David Cappuccio

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David J. Cappuccio
Research VP
6 years at Gartner
41 years IT industry

David J. Cappuccio is a managing vice president and chief of research for the Infrastructure teams with Gartner, responsible for research in data center futures, servers, power/cooling, green IT, enterprise management and IT operations. Read Full Bio

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Data Center Staffing – Crisis Looming or Opportunity Waiting?

by Dave Cappuccio  |  January 2, 2011  |  4 Comments

in the area of data center staffing there is both a crisis looming, and an opportunity, for those thinking ahead.

The crisis is developing from three directions at once. First, it is becoming very difficult for data center managers to retain their best and brightest staff. The U.S. Department of Labor estimates that today’s labor force will have an average of 14 different jobs by the time they are 38. The days of job security and company loyalty as motivating factors are long gone, and data center managers need to develop new ways to retain staff. Worse, the staff at greatest risk are those with the most in demand skills, and consequently the most difficult (and costly) to replace.

Secondly the first Baby Boomer’s are beginning to reach retirement age in 2011. The first wave of Boomers will reach 65 this year and in North America we can expect an average of 10,000 people reaching retirement age, every day, for the next 19 years. But the issue is not the people in many cases – it’s the knowledge that’s retiring with them.

And third, a staffing crisis is being driven by virtualization – or the movement towards converged infrastructures as a whole. IT managers are realizing that as more and more technologies converge, the responsibility (end to end) for a given process changes. Take for example the movement towards converged storage infrastructures. Traditionally a storage manager had end-to-end responsibility for capacity, throughput, performance and availability. But when virtual infrastructures are using SAN’s, and Fiber Channel is running over Ethernet, who has responsibility for the overall storage environment; the network team, storage team, virtualization team, or server team? The answer is “all of the above”. Which brings up a huge issue in vertically organized shops today. And the solution in many organizations is to stress a broader vs. a deeper skill set – or as some like to call it: the T shaped employee.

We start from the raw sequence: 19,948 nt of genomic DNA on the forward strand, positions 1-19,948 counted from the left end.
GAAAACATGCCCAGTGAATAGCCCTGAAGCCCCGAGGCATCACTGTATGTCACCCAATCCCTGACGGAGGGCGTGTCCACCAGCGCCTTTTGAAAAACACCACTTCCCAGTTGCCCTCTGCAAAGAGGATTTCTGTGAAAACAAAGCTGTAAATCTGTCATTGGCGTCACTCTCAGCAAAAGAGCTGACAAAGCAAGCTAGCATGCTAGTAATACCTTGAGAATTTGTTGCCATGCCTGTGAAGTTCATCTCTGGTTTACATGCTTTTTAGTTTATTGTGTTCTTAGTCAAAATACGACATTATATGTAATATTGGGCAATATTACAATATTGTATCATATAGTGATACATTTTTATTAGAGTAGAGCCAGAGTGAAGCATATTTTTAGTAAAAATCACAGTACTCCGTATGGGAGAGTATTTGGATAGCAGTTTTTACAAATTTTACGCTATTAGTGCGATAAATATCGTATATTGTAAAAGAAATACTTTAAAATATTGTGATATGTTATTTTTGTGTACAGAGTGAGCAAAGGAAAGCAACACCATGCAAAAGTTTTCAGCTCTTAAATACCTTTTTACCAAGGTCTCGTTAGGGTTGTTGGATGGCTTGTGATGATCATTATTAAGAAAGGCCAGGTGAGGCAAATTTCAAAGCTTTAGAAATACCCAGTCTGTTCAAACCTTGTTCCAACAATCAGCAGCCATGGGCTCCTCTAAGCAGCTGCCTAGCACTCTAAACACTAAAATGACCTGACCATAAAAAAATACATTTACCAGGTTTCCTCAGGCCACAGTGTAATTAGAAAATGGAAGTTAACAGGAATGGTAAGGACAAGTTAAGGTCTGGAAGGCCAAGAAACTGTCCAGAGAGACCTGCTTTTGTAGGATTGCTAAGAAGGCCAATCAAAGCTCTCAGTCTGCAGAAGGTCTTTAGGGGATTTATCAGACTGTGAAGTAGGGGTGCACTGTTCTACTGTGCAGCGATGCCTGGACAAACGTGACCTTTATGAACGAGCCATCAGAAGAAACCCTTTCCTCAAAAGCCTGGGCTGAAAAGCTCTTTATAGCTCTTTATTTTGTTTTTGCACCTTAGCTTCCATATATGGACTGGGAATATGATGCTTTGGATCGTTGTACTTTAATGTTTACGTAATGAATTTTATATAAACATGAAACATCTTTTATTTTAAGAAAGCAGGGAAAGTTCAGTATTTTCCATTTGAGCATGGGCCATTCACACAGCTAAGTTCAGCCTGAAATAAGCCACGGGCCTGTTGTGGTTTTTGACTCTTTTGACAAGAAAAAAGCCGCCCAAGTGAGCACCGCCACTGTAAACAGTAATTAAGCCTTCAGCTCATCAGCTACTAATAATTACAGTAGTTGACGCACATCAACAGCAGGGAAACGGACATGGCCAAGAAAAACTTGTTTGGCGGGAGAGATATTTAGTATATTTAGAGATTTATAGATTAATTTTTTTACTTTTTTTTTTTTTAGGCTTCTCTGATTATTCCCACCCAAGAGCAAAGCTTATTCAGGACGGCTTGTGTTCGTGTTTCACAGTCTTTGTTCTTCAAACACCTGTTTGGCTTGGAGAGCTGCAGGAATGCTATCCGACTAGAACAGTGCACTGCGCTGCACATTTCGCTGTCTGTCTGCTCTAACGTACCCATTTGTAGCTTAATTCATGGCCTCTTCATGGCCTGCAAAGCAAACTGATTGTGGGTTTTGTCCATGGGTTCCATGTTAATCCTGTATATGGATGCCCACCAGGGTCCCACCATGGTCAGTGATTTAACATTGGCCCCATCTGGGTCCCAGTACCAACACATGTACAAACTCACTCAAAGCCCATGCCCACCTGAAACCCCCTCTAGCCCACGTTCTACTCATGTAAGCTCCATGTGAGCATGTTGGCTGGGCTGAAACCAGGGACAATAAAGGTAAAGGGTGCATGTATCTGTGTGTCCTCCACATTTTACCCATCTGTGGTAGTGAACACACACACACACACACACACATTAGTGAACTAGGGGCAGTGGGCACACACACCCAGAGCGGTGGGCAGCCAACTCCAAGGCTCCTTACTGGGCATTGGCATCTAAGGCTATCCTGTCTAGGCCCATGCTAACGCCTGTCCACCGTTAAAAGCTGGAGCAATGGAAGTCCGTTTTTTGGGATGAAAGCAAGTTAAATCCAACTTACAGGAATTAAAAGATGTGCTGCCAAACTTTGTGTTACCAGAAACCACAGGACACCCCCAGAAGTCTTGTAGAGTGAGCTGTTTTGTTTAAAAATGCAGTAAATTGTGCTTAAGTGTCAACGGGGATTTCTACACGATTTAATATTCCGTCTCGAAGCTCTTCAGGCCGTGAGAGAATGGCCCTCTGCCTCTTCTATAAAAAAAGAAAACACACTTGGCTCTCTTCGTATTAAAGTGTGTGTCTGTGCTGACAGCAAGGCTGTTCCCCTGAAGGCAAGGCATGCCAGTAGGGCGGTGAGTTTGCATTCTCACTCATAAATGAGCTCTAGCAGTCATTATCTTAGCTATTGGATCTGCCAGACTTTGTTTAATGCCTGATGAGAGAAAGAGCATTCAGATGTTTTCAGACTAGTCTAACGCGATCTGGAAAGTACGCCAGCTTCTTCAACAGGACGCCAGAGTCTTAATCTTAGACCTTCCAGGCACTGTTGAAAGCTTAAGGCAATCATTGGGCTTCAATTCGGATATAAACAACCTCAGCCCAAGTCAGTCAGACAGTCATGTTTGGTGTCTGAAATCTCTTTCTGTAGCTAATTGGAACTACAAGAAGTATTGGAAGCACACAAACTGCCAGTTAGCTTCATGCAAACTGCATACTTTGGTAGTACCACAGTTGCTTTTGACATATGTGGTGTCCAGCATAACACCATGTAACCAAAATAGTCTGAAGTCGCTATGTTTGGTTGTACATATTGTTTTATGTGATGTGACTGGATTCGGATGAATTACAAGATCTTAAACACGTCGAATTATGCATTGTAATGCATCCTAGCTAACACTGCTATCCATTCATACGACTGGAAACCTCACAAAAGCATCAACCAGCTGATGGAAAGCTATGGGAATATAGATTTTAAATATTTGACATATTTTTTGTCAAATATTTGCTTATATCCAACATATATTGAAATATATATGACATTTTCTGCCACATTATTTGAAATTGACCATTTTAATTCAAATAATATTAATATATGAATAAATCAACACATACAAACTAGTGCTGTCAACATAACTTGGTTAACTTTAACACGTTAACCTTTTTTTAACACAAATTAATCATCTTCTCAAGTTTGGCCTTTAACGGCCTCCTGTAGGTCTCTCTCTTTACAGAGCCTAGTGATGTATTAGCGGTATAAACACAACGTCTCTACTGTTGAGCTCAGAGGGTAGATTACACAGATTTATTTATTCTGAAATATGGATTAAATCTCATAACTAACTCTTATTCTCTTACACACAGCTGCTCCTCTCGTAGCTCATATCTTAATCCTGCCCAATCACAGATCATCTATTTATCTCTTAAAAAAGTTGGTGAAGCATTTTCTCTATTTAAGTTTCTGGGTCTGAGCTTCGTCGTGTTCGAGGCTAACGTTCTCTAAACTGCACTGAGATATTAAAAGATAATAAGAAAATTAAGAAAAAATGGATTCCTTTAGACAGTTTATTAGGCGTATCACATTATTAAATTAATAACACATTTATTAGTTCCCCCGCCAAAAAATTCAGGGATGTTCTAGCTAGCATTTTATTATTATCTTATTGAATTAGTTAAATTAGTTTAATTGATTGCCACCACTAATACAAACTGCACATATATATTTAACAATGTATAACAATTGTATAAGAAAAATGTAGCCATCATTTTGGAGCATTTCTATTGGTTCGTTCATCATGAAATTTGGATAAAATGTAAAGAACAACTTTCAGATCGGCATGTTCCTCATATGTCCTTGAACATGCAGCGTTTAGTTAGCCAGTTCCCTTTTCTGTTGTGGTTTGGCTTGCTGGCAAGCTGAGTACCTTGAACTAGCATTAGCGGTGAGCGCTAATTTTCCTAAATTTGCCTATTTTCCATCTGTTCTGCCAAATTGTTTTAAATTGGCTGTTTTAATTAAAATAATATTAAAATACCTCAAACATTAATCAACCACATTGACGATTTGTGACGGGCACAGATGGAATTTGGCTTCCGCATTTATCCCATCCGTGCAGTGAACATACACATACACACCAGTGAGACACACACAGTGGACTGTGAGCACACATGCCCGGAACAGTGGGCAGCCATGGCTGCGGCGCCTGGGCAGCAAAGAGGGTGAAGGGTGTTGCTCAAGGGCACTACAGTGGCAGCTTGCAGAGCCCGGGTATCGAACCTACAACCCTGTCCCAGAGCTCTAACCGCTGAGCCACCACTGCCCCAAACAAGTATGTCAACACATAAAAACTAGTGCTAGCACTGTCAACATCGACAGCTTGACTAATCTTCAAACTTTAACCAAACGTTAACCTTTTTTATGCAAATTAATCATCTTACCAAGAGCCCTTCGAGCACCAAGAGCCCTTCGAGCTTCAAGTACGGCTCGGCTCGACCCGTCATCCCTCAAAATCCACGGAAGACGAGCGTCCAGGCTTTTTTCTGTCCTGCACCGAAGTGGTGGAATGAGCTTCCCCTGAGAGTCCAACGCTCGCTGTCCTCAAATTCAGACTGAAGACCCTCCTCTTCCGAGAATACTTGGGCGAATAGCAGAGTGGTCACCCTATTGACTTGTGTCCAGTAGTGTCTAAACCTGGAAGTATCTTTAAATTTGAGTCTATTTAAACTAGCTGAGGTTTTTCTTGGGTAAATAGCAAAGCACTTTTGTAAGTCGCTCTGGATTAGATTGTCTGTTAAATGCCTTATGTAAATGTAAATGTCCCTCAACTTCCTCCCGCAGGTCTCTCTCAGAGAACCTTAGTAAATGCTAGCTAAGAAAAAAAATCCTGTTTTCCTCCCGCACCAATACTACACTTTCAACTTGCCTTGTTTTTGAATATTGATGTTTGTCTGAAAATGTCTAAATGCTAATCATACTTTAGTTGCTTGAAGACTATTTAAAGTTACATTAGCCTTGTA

If you look at any employee within the IT group, try to imagine them as represented by a capital letter “T,” where the center post of the T represents their depth of knowledge in their primary skill set. Some people can drill down that center post to a frightening level of detail, but, in a sense, the depth of the T represents their strength as a technologist, and, in most organizations, it’s the key to their credibility in the organization, and to their success within IT. It’s their core.

The cross bar of the T is not about technology per se, but about the relationship between converging technologies (and the business) and how much that employee understands about these relationships. As you increase the number of relationships (or technology linkages), the broader the crossbar on the T becomes. Now sit back and think about the most valuable people in the IT organization — those people who always get the projects handed to them, because we know they’ll get things done, regardless. If you look at the strengths they bring to any project, it’s rarely depth of knowledge (the vertical T), but breadth of understanding (all the linkages). Drill-down specialists are available in all disciplines, but the linkage masters are hard to find.

This then becomes a motivational tool for organizations. Let’s begin to recognize what we really value in IT — not depth (except in junior people), but breadth across multiple disciplines coupled with depth in a primary discipline. It’s difficult to train people with this knowledge, except through real world experiences with a business context; your business, and your projects. In some cases, it may take forced change in disciplines, but force the change in a related discipline with the idea of expanding knowledge and creating those linkages. The most effective IT people are always looking for new things to learn, and, in many cases, the most interesting areas are in the unknown, not the known areas. Enabling this learning — even incenting it — is a critical success factor as we move toward fully virtualized environments. And when employees realize that their value is not only how much they know in a discipline, but how much they understand the linkages between disciplines, IT as a whole will become a much stronger organization, and more able to adapt to changing environments.

Developing people with these kinds of skills can help alleviate both the baby boomer/skills transfer issue, as well as the issue of keeping your best people challenged and growing their skill sets, while continually increasing their value to the company.

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